Las Vegas, Nevada
December 13, 1970—January 2, 1971
December 24, 1971—January 14, 1972
Showtimes: 8:00 PM and Midnight
Barbra Streisand returned to the International Hotel (she opened the hotel's show room in 1969) in December 1970, following a 2-week run at the Riviera Hotel. Performing two shows nightly, Streisand played three weeks at the International.
The International was sold to Hilton Hotels Corporation and renamed the Las Vegas Hilton in 1971.
Barbra returned to finish her engagement with the Hilton one year later—another 3 week gig—in December 1971.
December 13, 1970—January 2, 1971
Barbra's act at the International/Hilton was very similar to her act at the Riviera. Barbra would substitute some songs for others when she felt like it. Peter Matz conducted the orchestra during this first gig at the International/Hilton, and comedian Pat Henry opened for Streisand again.
Dec. 24, 1971—Jan. 14, 1972
Robert Klein (opening comedy act)
Joe Guercio (Conductor)
Tommy Chek (Drums)
Ray Neapolitan (Bass)
Bo Ayars (Keys)
Eddie Kendricks Singers
One year later, when Barbra returned to the International (now the Hilton), her show was almost identical to her 1972 album Live Concert at the Forum. Joe Guercio was Streisand's musical director for the gig. Guercio also conducted for Elvis Presley in Las Vegas during the same time period and, in 2010, compared the two singers: “They were perfectionists in different ways. One was from the North, one from the South. He liked peanut butter and banana sandwiches. She liked a piece of herring and a bagel. She liked Johnny Mercer stuff. He liked Hound Dog. But they both wanted it perfect.”
Below is a review of Streisand's opening night at the Hilton — December 24th, 1971:
Christmas eve was a happy time because Barbra Streisand was here for her annual gift giving pageant. Her gifts to an audience of middle- aged whites — who at the outset I knew were not the audience for her current pop sound at Columbia—were 18 songs wrapped in silken hues and golden tones.
And this audience of people accustomed to "Happy Days Are Here Again" rather than "Space Captain," showed their love and respect for her with their own gifts of rich applause and a standing ovation.
Significantly this was not an opening night audience filled with freeloading movie stars or entertainment personalities. These were the people who pay the tabs and react to true artistry.
Miss Streisand gave them true artistry, her marvelously unique voice, gentle and romantic, warmly caressing and extracting the hunger in romance and also earthy and magnificently assertive when she chose to go off on a swinging romp.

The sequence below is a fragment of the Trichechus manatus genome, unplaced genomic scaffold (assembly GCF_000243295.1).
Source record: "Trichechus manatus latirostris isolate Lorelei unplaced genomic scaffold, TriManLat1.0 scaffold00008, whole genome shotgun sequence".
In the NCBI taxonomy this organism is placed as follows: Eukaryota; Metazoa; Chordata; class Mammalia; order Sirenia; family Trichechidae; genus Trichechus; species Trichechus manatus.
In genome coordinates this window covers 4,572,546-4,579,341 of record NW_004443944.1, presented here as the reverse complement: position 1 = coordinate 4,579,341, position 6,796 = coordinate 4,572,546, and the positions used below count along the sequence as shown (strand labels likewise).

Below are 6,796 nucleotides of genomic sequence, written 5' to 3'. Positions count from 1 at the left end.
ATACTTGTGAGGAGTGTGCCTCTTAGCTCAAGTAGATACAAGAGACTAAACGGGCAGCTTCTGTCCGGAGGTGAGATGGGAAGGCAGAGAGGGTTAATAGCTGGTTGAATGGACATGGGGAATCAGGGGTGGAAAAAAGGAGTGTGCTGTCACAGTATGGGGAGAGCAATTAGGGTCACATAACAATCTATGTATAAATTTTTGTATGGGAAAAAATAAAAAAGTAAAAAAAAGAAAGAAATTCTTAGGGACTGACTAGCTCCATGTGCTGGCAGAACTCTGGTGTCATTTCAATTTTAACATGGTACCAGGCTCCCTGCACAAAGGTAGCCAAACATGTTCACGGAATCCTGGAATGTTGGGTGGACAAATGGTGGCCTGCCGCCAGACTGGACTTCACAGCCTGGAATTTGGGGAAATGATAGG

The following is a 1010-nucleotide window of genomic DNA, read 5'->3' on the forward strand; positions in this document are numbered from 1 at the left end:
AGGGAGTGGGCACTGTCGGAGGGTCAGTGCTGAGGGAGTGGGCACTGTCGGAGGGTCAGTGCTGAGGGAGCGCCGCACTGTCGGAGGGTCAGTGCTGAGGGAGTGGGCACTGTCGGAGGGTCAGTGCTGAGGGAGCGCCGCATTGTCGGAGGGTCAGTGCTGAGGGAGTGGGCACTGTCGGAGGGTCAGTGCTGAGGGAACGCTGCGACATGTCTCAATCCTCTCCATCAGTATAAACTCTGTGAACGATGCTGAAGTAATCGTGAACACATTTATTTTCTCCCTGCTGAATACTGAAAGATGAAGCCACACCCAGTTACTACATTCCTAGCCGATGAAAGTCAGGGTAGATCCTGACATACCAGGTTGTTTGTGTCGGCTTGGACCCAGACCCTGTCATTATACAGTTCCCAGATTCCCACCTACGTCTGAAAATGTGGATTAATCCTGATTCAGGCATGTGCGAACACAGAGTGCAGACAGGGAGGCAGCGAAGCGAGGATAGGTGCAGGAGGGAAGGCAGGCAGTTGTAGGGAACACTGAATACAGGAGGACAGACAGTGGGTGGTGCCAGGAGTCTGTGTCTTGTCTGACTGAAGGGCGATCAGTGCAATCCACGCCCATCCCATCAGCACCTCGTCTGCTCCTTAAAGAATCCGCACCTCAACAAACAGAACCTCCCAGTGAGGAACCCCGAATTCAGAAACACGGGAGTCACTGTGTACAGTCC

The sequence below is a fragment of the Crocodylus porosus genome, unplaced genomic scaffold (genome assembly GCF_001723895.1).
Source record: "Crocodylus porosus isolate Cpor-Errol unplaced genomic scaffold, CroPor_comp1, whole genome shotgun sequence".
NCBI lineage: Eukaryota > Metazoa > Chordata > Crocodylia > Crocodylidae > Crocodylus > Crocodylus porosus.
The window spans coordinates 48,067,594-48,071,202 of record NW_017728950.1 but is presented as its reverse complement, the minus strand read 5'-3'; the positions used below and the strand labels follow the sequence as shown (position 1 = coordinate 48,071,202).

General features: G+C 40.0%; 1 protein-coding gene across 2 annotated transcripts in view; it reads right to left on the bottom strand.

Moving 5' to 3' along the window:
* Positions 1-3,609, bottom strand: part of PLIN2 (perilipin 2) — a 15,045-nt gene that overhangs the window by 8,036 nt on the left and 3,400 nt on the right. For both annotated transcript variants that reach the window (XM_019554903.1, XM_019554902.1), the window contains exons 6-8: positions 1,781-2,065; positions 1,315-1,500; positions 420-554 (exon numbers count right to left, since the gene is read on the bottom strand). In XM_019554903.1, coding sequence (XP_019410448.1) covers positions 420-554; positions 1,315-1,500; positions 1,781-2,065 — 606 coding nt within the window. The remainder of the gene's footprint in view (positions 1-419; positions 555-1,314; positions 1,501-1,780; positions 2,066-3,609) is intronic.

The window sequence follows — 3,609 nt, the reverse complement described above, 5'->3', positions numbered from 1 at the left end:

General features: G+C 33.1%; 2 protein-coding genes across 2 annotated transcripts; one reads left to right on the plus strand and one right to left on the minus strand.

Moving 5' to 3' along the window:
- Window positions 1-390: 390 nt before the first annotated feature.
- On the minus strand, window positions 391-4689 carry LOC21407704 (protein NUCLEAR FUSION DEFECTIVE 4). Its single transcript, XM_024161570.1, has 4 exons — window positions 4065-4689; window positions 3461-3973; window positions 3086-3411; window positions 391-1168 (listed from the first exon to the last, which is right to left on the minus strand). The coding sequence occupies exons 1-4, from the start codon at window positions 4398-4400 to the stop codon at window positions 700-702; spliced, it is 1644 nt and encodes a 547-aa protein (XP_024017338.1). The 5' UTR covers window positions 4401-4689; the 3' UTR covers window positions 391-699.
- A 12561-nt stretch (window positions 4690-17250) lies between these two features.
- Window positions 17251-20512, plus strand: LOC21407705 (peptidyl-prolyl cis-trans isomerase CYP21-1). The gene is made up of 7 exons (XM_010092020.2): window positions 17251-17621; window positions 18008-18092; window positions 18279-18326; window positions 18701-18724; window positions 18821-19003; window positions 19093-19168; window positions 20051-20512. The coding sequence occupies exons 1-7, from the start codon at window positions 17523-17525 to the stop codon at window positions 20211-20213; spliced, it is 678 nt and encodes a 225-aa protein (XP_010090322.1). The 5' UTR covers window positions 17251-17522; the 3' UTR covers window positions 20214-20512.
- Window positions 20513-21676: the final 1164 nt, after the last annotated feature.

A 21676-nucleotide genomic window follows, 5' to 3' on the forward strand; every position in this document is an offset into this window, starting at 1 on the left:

The hotel's 32-piece orchestra plus her own sidemen gave her a rich setting in which to prove that musically, she can be whomever she wants, playing with the emotions of her audience with sure-fire confidence.
Her new year songbag included: "Sing a Song" (her son's favorite song this year from "Sesame Street"), "Starting Now," "Don't Rain on My Parade" (showcasing her eloquently sustained long notes), "Second Hand Rose," "On A Clear Day," "Where You Lead," "Yesterdays," "More Than You Know," "My Buddy," "It's Over," "Beautiful," and the startling "One Less Bell to Answer/A House Is Not a Home" medley.
On the latter tune she sang with a tape of her second part and watching her out do herself was a treat. She is dramatic, fearless, overpowering and capable of handling every kind of impact tune.
ELIOT TIEGEL / Billboard
Robert Klein (Barbra's costar in The Owl and the Pussycat) was her opening act in 1971-72. He performed a 30-minute comedy routine, then Barbra took the stage and sang her opening number: “Sing/Make Your Own Kind of Music.”
Barbra's 1971-72 Hilton Set List
- Sing/Make Your Own Kind of Music
- Starting Here, Starting Now
- Don't Rain on My Parade
- Facing Fears Monologue
- On A Clear Day You Can See Forever
- Sweet Inspiration/Where You Lead
- My Buddy/How About Me
- My Man
- Second Hand Rose
- Monologue/Orchestra Introduction
- One Less Bell To Answer/A House Is Not A Home
- Sing/Happy Days
- People (encore)
During many of her Hilton shows, Barbra wore stretch satin pantsuits, with her hair up in a bun. The tea table that has become synonymous with a Streisand concert was also present on the Hilton stage.
Excerpts from Dec. 30, 1971 review by Robert Hilburn:
The big difference between her midnight show Monday and the time I saw her last year is in her manner. She's much more relaxed, much more confident on stage, much warmer to the audience.